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Phone: 732-932-8757

PH.D., State University of New York, 1983

Department of Anthropology, School of Arts and Sciences, New Brunswick; Rutgers

Areas of Interest: Gender, Race, Difference, The Body, Psychological Anthropology, Consumer Culture, Cultural Encounters, Cultural Representation and Ethnographic Responsibility; Theory and History.



Vogel, Erin
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Vogel, Erin
Assistant Professor

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Ph.D. in Ecology and Evolution, Stony Brook University, 2004

Department of Anthropology, School of Arts and Sciences, New Brunswick; Rutgers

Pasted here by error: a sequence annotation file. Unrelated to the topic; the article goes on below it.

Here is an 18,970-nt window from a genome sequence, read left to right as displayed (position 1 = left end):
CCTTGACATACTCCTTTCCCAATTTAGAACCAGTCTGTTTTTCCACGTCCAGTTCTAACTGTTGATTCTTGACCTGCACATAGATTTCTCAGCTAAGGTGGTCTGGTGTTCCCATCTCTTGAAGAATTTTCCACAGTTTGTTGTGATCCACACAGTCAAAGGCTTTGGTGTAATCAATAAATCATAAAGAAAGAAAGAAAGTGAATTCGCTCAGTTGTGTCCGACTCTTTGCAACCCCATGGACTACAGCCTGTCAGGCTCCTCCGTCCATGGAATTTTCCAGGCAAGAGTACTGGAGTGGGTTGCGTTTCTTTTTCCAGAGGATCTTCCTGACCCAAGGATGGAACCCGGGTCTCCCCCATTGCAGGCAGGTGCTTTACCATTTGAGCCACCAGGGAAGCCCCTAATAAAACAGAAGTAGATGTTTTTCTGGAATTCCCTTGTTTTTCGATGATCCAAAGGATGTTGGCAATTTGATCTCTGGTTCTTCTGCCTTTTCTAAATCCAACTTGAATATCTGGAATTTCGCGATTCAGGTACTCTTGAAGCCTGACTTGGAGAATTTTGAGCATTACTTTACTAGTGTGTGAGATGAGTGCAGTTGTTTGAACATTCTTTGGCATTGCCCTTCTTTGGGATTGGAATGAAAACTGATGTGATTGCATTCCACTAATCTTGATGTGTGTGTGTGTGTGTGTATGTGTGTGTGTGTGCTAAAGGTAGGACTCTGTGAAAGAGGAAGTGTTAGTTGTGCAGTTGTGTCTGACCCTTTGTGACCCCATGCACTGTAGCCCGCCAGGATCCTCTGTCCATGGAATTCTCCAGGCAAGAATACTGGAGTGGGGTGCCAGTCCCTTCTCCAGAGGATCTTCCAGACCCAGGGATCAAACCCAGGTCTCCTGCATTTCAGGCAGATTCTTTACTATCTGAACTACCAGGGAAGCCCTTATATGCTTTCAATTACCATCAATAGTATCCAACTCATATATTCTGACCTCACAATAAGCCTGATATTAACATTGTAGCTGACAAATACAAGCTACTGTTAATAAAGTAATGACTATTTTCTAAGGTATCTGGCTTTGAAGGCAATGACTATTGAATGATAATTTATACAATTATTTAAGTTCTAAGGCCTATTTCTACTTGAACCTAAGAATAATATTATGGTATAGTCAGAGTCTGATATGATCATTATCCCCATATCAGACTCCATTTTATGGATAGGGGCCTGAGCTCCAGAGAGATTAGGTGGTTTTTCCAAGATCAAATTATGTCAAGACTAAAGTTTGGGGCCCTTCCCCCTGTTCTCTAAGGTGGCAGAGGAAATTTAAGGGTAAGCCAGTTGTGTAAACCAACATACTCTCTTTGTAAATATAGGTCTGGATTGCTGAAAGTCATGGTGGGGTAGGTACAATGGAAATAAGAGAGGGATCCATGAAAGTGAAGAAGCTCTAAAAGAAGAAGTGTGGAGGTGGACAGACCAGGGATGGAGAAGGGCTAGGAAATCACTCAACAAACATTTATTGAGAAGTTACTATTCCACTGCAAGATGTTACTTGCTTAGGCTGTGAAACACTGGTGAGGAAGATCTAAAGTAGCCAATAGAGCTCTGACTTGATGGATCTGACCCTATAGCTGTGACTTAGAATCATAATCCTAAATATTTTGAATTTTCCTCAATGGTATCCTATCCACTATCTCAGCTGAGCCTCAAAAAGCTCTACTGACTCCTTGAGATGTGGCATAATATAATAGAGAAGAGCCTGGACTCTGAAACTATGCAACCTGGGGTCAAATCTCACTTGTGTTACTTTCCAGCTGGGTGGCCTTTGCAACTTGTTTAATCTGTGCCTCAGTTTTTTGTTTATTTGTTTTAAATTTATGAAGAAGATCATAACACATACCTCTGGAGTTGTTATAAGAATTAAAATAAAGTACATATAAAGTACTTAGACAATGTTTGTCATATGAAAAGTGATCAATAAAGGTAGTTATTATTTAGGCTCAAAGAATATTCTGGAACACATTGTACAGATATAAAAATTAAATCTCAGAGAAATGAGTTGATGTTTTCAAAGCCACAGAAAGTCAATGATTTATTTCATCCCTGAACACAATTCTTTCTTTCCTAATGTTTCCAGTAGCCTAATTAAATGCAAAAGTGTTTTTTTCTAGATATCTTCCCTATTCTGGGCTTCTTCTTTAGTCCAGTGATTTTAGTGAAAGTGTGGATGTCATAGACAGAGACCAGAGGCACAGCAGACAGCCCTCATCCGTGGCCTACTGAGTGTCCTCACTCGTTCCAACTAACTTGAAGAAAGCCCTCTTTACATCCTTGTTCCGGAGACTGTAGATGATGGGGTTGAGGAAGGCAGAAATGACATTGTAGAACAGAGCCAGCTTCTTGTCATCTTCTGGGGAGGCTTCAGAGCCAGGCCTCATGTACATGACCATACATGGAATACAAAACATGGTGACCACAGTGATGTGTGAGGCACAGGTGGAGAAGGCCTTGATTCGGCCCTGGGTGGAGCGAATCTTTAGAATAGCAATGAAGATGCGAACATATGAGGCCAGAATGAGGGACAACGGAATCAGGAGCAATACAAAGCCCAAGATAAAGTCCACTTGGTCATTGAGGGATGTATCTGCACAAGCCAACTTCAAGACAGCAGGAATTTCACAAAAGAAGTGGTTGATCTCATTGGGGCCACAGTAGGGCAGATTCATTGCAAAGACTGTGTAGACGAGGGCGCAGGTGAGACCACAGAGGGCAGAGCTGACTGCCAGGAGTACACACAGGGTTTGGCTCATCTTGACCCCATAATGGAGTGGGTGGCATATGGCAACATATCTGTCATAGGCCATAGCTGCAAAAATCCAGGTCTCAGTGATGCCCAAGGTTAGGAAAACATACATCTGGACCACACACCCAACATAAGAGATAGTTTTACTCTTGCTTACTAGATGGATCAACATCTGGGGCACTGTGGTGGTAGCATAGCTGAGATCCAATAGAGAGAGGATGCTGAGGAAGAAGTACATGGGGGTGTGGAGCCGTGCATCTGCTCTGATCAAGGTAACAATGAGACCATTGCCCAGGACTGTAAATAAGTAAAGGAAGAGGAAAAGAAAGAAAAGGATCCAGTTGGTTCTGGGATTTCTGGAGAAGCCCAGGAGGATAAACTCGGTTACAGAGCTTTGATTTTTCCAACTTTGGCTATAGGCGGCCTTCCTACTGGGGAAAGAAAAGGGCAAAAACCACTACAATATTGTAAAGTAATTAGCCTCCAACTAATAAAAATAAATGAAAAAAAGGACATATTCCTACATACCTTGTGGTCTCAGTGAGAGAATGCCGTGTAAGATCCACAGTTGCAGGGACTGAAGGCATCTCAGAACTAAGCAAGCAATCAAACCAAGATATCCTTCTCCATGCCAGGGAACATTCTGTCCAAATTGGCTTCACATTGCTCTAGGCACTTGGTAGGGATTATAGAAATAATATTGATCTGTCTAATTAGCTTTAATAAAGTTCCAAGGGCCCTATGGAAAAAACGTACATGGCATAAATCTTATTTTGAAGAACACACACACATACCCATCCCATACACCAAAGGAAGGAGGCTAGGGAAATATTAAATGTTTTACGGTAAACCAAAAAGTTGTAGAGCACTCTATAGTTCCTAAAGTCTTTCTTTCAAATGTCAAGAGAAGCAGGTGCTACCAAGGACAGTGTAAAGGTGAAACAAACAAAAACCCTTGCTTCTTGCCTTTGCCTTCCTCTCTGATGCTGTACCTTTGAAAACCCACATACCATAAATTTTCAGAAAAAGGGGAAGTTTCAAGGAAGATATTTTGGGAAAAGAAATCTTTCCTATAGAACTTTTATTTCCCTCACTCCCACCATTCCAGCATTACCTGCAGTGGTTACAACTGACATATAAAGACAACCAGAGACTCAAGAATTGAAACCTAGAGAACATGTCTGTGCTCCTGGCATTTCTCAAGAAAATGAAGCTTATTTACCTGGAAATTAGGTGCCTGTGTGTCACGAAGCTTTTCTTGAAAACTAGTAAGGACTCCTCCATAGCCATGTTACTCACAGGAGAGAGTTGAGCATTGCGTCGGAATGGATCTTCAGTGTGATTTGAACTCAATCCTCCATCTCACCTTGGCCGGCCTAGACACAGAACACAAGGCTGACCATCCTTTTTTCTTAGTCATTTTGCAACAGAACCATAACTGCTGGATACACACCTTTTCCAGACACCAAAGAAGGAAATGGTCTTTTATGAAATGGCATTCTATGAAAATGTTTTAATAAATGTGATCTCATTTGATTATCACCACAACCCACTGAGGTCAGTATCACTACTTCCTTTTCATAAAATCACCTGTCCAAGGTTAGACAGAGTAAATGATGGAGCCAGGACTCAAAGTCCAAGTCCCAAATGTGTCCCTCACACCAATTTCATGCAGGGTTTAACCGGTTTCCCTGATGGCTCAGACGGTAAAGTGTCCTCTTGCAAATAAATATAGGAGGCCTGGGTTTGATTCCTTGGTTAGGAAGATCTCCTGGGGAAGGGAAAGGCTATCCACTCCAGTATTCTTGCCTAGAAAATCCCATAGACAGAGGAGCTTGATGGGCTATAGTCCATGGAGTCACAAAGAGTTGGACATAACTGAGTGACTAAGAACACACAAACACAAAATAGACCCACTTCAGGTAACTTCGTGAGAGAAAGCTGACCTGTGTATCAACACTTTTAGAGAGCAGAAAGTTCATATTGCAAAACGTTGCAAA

Areas of Interest: In the Laboratory for Primate Dietary Ecology, we study how ecological variation influences the behavior (feeding and social), morphology, and physiology of non-human primates. We have three main goals: 1. Determine the selection pressures that have led to the variation in primate dietary traits and behavior 2. Bridge the fields of ecology, behavior, physiology, and morphology to better understand energy acquisition and use in non-human primates 3. Explore how primate behavior can inform us about human evolutionary hypotheses These goals are driving our field and laboratory research on diverse subjects in anthropology, ecology, and evolutionary biology. The guiding principle of our lab is that the species and methods used must be appropriate for the particular evolutionary question asked. Members of my lab use a diverse tool kit to answer their research questions including behavioral observations of primates in their natural habitats, quantifying the abundance and distribution of food resources, nutritional analyses of foods, quantifying material properties of foods, mathematical modeling, and collecting urine, fecal and blood samples for laboratory analyses to better understand the causes and consequences of selecting particular food items. All of these methods increase our understanding of how and why primates select their diets and how they cope with periods of food scarcity.